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Today we found a virus / trojan on our network which has thus far:

  1. Hidden all files and folders
  2. Replaced the hidden files and folders with executables of itself, with matching icons, and renamed itself to those files.

Kaspersky picks it up, and is the only virus scanner we can get to pick it up so far. Process Explorer shows a boofa.exe running when we launch any of the fake folders.

Has anyone had any experience with this type of infection? Is there anywhere we can submit a file to Symantec or another virus company? We believe it's a 0 day attack.

Related information: We had user who had her computer "driving itself" hours after we found this virus. Someone took control of her computer, went to Walmart.com, bought a WOW game card and signed off.

Also we've run wireshark while running the virus on a quarantined computer but it makes no attempt to get out to the internet.

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4 Answers 4

up vote 4 down vote accepted

Symantec's virus submission portal: http://www.symantec.com/security_response/submitsamples.jsp?inid=us_sr_flyout_contact_submit

I have seen this kind of infection before over the years in various forms.

Was the 'driving itself' computer the same as the infected one, or a different computer? If it is different, you will have to nuke all machines and start from scratch, I'm afraid. You have a RAT.

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These viruses are called FUD (Fully UnDetectible). It's most likely not a 0 day. More likely is that it's a common virus that has been crypted.

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According to the Cisco 2011 4Q Global Threat Report

"During 4Q11, 33 percent of Web malware encountered was zero-day malware not detectable by traditional signature-based methodologies at the time of encounter.

You shoudl read this article explaining how malware are genereted so that antivirus tools can't detect them : http://blog.ioactive.com/2012/11/the-future-of-automated-malware.html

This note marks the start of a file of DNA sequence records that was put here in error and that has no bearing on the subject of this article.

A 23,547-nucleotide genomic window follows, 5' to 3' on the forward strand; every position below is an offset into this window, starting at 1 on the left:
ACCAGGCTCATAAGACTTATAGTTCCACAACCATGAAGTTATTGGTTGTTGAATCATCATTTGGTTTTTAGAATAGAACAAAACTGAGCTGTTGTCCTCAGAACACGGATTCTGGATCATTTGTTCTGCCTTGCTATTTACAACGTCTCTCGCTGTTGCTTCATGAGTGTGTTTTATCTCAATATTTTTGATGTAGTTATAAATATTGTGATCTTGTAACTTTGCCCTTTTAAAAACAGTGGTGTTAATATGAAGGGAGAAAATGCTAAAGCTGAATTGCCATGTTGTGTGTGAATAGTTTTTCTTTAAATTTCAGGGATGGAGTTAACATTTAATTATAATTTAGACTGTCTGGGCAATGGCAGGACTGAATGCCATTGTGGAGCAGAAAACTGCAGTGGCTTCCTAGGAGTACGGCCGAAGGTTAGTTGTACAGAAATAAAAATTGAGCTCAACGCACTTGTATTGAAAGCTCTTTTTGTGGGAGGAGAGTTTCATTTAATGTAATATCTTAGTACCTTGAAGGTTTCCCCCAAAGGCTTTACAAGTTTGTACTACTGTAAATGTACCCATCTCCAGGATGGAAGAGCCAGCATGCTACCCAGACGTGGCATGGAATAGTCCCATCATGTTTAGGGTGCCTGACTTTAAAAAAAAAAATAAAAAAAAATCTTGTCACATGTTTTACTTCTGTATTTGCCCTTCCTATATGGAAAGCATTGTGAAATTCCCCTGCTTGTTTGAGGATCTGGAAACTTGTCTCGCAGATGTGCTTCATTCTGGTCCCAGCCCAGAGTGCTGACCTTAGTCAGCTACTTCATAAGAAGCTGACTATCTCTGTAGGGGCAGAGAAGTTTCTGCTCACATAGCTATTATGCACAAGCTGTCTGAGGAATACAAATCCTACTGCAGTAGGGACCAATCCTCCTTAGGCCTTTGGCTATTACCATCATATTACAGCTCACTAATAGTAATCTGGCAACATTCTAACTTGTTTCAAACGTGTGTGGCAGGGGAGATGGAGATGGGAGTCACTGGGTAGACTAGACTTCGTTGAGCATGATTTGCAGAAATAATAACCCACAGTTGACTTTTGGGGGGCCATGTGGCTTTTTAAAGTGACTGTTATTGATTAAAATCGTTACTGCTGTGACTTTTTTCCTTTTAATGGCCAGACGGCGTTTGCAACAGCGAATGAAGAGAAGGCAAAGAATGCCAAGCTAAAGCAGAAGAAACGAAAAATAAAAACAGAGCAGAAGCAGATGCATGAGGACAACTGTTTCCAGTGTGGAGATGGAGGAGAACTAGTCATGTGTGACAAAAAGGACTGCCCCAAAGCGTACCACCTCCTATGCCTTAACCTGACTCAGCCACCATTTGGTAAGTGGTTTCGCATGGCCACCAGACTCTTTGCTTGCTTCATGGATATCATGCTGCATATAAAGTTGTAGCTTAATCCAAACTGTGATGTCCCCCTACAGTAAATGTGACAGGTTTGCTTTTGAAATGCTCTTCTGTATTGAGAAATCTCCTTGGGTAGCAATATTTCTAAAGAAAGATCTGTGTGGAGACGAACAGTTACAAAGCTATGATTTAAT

You shoud try to submit you file to Virus Total in a couple of days.

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It's actually not that uncommon at all, in my experience. It's possible that you have an 0day but I would suspect that it's far more likely that you have a known virus that has been obfuscated. Correction: if the computer is 'driving itself' you most likely have a root-kit installed. Bad mojo. :-( Everything below applies but it's more academic and functional. Try something like Sysinternals RootKit Revealer, but I'd look for a more current version.

Grauwulf babbles on about virus obfuscation.... tl;dr

Most, if not all, anti-virus/malware-detection systems use signature matching to determine if a file is a virus. Signatures usually consist of a portion of the source code that is uniquely identifiable at "Virus A". Combine that with other unique characteristics like byte size or hash signatures, and you can really narrow down on a virus pretty quickly.

This is a very handy technique since it's very unlikely that you'll get a false positive. On the other hand let's say you have a perfectly good virus and some doody head has created a signature for it and ruined your day :-(

What is a script kiddy to do? Since we know that files are matched on signature elements, what if we could alter that in some way? Maybe add some junk code at the end of byteset. Maybe reset some 'magic numbers' in the code and just recompile. Anything to make it just different enough. Well you go to any one, of many, sites like virustotal.com (good for examples, no self respecting code monkey would upload their code to an off site analysis system) and you check. Do current virus scanners see your file as a virus? If so, keep tweeking. Eventually you'll change it enough that it doesn't get tagged but not have to do any actual work in writing a new virus.

In this way many 'new' viruses are just the same old recycled Nimda code used over and over again. Providing these variants to AV research labs helps them identify new stuff and deal with it faster, and can really improve the general security against this class of threat.

Then again, maybe you have an 0day. :-) Odds are though, if you get this into the right hands an AV solution can be very close behind.

Best of luck.

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1  
New malware is not a 0day. A 0day is an exploitable bug that has no vendor patch. –  Polynomial Nov 22 '12 at 9:00

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